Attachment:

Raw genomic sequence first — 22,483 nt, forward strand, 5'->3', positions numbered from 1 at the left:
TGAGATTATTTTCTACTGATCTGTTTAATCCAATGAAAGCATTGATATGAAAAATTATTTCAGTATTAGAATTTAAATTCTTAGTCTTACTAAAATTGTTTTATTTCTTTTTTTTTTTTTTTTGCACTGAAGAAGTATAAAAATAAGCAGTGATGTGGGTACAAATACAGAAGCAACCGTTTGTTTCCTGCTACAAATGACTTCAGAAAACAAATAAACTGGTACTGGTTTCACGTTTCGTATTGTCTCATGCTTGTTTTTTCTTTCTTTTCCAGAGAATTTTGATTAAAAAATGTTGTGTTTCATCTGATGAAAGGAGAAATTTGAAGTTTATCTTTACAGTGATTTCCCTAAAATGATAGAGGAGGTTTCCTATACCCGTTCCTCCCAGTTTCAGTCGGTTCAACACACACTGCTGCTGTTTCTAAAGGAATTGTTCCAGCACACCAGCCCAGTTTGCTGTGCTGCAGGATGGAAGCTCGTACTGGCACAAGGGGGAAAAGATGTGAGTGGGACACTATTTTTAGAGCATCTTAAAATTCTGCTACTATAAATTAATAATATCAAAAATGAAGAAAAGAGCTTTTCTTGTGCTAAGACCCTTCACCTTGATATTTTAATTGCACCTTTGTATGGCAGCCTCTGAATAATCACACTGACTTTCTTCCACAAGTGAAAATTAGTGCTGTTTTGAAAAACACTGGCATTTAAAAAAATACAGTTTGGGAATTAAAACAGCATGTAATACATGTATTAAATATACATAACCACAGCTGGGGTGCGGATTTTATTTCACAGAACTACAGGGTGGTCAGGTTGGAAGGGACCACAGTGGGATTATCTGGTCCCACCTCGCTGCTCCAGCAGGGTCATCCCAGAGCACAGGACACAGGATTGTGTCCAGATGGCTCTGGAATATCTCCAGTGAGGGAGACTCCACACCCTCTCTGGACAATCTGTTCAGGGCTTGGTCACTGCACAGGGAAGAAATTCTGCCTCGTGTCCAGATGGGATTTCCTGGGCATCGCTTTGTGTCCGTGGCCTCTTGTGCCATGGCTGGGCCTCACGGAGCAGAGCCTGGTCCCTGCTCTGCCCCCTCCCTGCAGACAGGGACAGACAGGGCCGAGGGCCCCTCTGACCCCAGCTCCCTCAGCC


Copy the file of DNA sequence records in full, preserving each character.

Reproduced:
Raw genomic sequence first — 22,483 nt, forward strand, 5'->3', positions numbered from 1 at the left:
TGAGATTATTTTCTACTGATCTGTTTAATCCAATGAAAGCATTGATATGAAAAATTATTTCAGTATTAGAATTTAAATTCTTAGTCTTACTAAAATTGTTTTATTTCTTTTTTTTTTTTTTTTGCACTGAAGAAGTATAAAAATAAGCAGTGATGTGGGTACAAATACAGAAGCAACCGTTTGTTTCCTGCTACAAATGACTTCAGAAAACAAATAAACTGGTACTGGTTTCACGTTTCGTATTGTCTCATGCTTGTTTTTTCTTTCTTTTCCAGAGAATTTTGATTAAAAAATGTTGTGTTTCATCTGATGAAAGGAGAAATTTGAAGTTTATCTTTACAGTGATTTCCCTAAAATGATAGAGGAGGTTTCCTATACCCGTTCCTCCCAGTTTCAGTCGGTTCAACACACACTGCTGCTGTTTCTAAAGGAATTGTTCCAGCACACCAGCCCAGTTTGCTGTGCTGCAGGATGGAAGCTCGTACTGGCACAAGGGGGAAAAGATGTGAGTGGGACACTATTTTTAGAGCATCTTAAAATTCTGCTACTATAAATTAATAATATCAAAAATGAAGAAAAGAGCTTTTCTTGTGCTAAGACCCTTCACCTTGATATTTTAATTGCACCTTTGTATGGCAGCCTCTGAATAATCACACTGACTTTCTTCCACAAGTGAAAATTAGTGCTGTTTTGAAAAACACTGGCATTTAAAAAAATACAGTTTGGGAATTAAAACAGCATGTAATACATGTATTAAATATACATAACCACAGCTGGGGTGCGGATTTTATTTCACAGAACTACAGGGTGGTCAGGTTGGAAGGGACCACAGTGGGATTATCTGGTCCCACCTCGCTGCTCCAGCAGGGTCATCCCAGAGCACAGGACACAGGATTGTGTCCAGATGGCTCTGGAATATCTCCAGTGAGGGAGACTCCACACCCTCTCTGGACAATCTGTTCAGGGCTTGGTCACTGCACAGGGAAGAAATTCTGCCTCGTGTCCAGATGGGATTTCCTGGGCATCGCTTTGTGTCCGTGGCCTCTTGTGCCATGGCTGGGCCTCACGGAGCAGAGCCTGGTCCCTGCTCTGCCCCCTCCCTGCAGACAGGGACAGACAGGGCCGAGGGCCCCTCTGACCCCAGCTCCCTCAGCC